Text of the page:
By Judy Dugan
California's oil and gas industry regulators are about to write final state regulations on the controversial practice of fracking natural gas and oil wells in the state. Don't expect any backbone, however, from the state Department of Oil, Gas and Geothermal Regulation. So far, the draft proposals boil down to "trust the oil industry."
By Anthony Wright
Monday started a special session of the California Legislature, called by Governor Jerry Brown last week, to pass laws to continue to implement the federal Affordable Care Act, and get California ready to take advantage of the benefits available starting in January 1, 2014.
By Robert Cruickshank
The main purpose of any transportation project is to help people get to where they want to go. Cost should be a subsidiary factor in the planning of any transportation project. Unfortunately, in the 30 years since right-wing ideology became politically ascendant, keeping costs down so that rich people didn't have to pay higher taxes started taking precedence over building effective transportation projects. This may have been tenable as long as oil prices remained low. But once prices began rising again, it was clear that building electric passenger trains was a top priority for modern societies.
By Lizzie Buchen
Last week, while defiantly declaring the end of California's prison crisis, Gov. Jerry Brown insisted further reductions in prison overcrowding "cannot be achieved without the early release of inmates serving time for serious or violent felonies," a move that would "jeopardize public safety." In other words, now that Realignment is sending low-level offenders to local custody instead of state prison, those who remain in prison need to stay there to protect the public.
This unfounded assumption is used to justify a large and growing mass of the state's unnecessary incarceration. Most serious and violent offenders do need to serve some time behind bars to protect the public, but we keep them there for far too long. And the terms are only getting longer. If California wants a sustainable solution to its prison crisis, it needs to rethink its increasingly harsh sentencing policies across the gamut of offenses - not just the low-level targets of Realignment and Prop 36.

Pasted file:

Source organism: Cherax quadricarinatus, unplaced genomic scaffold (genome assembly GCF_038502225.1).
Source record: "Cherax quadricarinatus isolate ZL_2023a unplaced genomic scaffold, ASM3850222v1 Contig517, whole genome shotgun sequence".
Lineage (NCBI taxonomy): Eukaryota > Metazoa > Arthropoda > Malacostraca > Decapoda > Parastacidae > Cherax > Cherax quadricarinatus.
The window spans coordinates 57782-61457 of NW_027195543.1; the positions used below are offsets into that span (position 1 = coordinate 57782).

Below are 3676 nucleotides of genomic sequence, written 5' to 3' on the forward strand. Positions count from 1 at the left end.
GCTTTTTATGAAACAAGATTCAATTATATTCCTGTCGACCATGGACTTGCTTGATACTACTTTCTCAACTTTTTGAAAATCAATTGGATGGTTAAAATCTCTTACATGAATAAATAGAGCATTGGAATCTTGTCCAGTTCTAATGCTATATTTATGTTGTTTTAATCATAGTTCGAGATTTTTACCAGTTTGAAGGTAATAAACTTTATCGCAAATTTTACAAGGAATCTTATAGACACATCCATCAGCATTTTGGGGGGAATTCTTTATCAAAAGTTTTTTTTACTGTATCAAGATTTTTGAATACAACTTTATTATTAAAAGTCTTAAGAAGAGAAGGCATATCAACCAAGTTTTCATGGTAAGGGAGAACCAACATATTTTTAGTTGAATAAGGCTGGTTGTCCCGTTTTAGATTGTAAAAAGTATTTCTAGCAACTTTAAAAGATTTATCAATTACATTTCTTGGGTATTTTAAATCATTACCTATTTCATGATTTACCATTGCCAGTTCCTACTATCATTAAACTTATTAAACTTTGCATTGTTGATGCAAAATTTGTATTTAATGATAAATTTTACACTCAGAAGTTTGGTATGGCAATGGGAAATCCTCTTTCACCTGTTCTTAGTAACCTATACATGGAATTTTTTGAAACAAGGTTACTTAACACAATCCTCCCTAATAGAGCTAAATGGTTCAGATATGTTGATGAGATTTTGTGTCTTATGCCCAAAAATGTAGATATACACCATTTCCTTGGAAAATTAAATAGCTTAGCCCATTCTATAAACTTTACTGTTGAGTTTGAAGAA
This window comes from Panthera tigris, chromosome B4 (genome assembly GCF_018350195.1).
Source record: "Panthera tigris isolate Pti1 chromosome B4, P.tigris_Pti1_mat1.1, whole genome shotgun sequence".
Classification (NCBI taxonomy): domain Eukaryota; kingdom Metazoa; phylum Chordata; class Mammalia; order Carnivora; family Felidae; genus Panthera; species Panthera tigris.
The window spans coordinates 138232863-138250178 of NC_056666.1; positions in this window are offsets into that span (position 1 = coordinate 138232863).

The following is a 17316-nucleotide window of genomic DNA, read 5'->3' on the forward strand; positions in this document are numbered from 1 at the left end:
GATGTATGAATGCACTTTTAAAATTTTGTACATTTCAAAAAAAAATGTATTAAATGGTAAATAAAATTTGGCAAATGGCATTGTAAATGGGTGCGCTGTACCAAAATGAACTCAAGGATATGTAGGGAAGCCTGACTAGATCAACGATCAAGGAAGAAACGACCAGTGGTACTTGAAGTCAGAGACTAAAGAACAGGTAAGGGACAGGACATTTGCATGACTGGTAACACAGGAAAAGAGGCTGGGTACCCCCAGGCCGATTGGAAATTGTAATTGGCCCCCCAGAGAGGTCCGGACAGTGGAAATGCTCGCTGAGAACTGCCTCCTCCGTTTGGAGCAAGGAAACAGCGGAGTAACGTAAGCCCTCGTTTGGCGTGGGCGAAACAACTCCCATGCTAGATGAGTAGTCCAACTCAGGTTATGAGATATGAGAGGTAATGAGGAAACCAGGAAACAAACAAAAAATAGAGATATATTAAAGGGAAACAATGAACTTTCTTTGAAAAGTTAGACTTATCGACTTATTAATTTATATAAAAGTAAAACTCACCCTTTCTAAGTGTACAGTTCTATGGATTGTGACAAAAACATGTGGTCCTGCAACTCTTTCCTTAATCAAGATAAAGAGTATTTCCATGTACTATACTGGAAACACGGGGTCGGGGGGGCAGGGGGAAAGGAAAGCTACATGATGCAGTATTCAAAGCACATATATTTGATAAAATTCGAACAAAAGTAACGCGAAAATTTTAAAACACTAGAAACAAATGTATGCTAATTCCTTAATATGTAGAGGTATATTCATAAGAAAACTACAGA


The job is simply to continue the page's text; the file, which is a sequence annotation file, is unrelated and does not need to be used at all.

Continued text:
By Dan Aiello
As the deadline for public comment on California Governor Jerry Brown, Jr.'s proposed new regulations on fracking are set to close in just seven days, reports are surfacing of the potential impact on the state's agriculture, farm animals and family pets from this controversial method of oil extraction.
Hydraulic fracturing, commonly known as "fracking," is an oil extraction process used on shale, depleted wells and tar-like "heavy" oil deposits. The production process involves the injection of steam, water, sand and rocket propellant into the ground to bubble to the surface the oil reserves. It has been known to make fertile California farmland barren and contaminate groundwater tables.
By Dana Woldow
Last year, when Congress failed to pass a new farm bill, an often-repeated claim was that the version of the bill proposed by the House Agricultural Committee would throw 280,000 children off the free school lunch rolls. Less clear was who exactly these kids would be, why some members of Congress thought it was a good idea to literally take food out of the mouths of low income children, and whether those families could just work around such legislation and still get free school lunch.
By Rev. Jim Conn
In an action that already feels like ancient history, Congress voted earlier this month to avoid the "fiscal cliff." While much remains to be settled, the revenue side of the issue got resolved because 84 House Republicans joined 172 Democrats to support the solution negotiated between the President and the Senate. In some ways, such bipartisanship was a moment of déjà vu from a time, nearly 50 years ago, when two pivotal civil rights bills were being considered. Then, Lyndon Johnson was President and both houses of Congress were in the hands of Democrats. Martin Luther King was in the streets. The Student Nonviolent Coordinating Committee was registering voters. The 1964 Civil Rights Act and the 1965 Voting Rights Act were passed by Republicans joining Democrats to move the President's legislation into law.
By Randy Shaw
President Obama's second inaugural address struck a populist tone, but the real news for progressives came last Friday when it was announced that Obama's campaign organization would continue under a new name, Organizing for Action. Headed by Obama 2012 campaign manager Jim Messina, the new organization will initially focus on three key progressive issues: gun control, immigration reform, and climate change. The decision to use the Obama campaign base to mobilize around issues reverses the mistake made after the 2008 victory, when the huge Obama for America grassroots base was cut adrift from mobilizing behind the President's first term agenda.
By Linda Leu
As the rest of the state climbs out of a cold snap, the Covered California board of directors met in a packed room (and overflow rooms) in warm and sunny Los Angeles, at the headquarters of First Five LA.
By Dan Aiello
Environmentalists in California worry the public is not fully aware of the potential harm Governor Edmund G. 'Jerry' Brown, Jr.'s proposed hydraulic fracturing, or 'fracking' oil extraction regulations could do to the state's regional water tables and fertile California farmland in the Central Valley counties of Kings, Kern, Maricopa as well as those in which the Monterey Shale Deposits are located some 11,000 feet below the surface.